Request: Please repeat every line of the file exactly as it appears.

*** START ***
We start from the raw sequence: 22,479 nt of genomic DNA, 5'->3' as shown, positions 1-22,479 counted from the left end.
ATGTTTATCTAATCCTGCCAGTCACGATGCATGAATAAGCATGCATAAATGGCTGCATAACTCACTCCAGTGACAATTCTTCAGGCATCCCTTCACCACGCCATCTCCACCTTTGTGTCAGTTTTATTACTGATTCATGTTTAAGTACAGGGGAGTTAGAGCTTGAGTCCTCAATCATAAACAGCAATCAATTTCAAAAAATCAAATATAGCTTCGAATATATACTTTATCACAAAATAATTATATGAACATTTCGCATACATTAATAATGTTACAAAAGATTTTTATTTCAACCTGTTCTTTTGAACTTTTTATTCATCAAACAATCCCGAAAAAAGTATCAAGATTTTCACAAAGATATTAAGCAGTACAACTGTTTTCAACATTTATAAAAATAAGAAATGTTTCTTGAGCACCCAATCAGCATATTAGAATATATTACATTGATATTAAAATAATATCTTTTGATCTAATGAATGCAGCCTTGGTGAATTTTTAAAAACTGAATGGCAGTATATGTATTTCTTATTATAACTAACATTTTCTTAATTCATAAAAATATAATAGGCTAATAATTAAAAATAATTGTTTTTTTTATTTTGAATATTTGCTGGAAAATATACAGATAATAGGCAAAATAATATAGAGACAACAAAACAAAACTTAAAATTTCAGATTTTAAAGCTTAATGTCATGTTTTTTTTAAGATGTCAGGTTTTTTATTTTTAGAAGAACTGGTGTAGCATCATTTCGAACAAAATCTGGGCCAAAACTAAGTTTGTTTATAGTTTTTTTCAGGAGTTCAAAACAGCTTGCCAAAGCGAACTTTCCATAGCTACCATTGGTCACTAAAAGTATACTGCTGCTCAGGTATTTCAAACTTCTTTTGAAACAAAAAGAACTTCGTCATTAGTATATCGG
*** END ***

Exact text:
We start from the raw sequence: 22,479 nt of genomic DNA, 5'->3' as shown, positions 1-22,479 counted from the left end.
ATGTTTATCTAATCCTGCCAGTCACGATGCATGAATAAGCATGCATAAATGGCTGCATAACTCACTCCAGTGACAATTCTTCAGGCATCCCTTCACCACGCCATCTCCACCTTTGTGTCAGTTTTATTACTGATTCATGTTTAAGTACAGGGGAGTTAGAGCTTGAGTCCTCAATCATAAACAGCAATCAATTTCAAAAAATCAAATATAGCTTCGAATATATACTTTATCACAAAATAATTATATGAACATTTCGCATACATTAATAATGTTACAAAAGATTTTTATTTCAACCTGTTCTTTTGAACTTTTTATTCATCAAACAATCCCGAAAAAAGTATCAAGATTTTCACAAAGATATTAAGCAGTACAACTGTTTTCAACATTTATAAAAATAAGAAATGTTTCTTGAGCACCCAATCAGCATATTAGAATATATTACATTGATATTAAAATAATATCTTTTGATCTAATGAATGCAGCCTTGGTGAATTTTTAAAAACTGAATGGCAGTATATGTATTTCTTATTATAACTAACATTTTCTTAATTCATAAAAATATAATAGGCTAATAATTAAAAATAATTGTTTTTTTTATTTTGAATATTTGCTGGAAAATATACAGATAATAGGCAAAATAATATAGAGACAACAAAACAAAACTTAAAATTTCAGATTTTAAAGCTTAATGTCATGTTTTTTTTAAGATGTCAGGTTTTTTATTTTTAGAAGAACTGGTGTAGCATCATTTCGAACAAAATCTGGGCCAAAACTAAGTTTGTTTATAGTTTTTTTCAGGAGTTCAAAACAGCTTGCCAAAGCGAACTTTCCATAGCTACCATTGGTCACTAAAAGTATACTGCTGCTCAGGTATTTCAAACTTCTTTTGAAACAAAAAGAACTTCGTCATTAGTATATCGG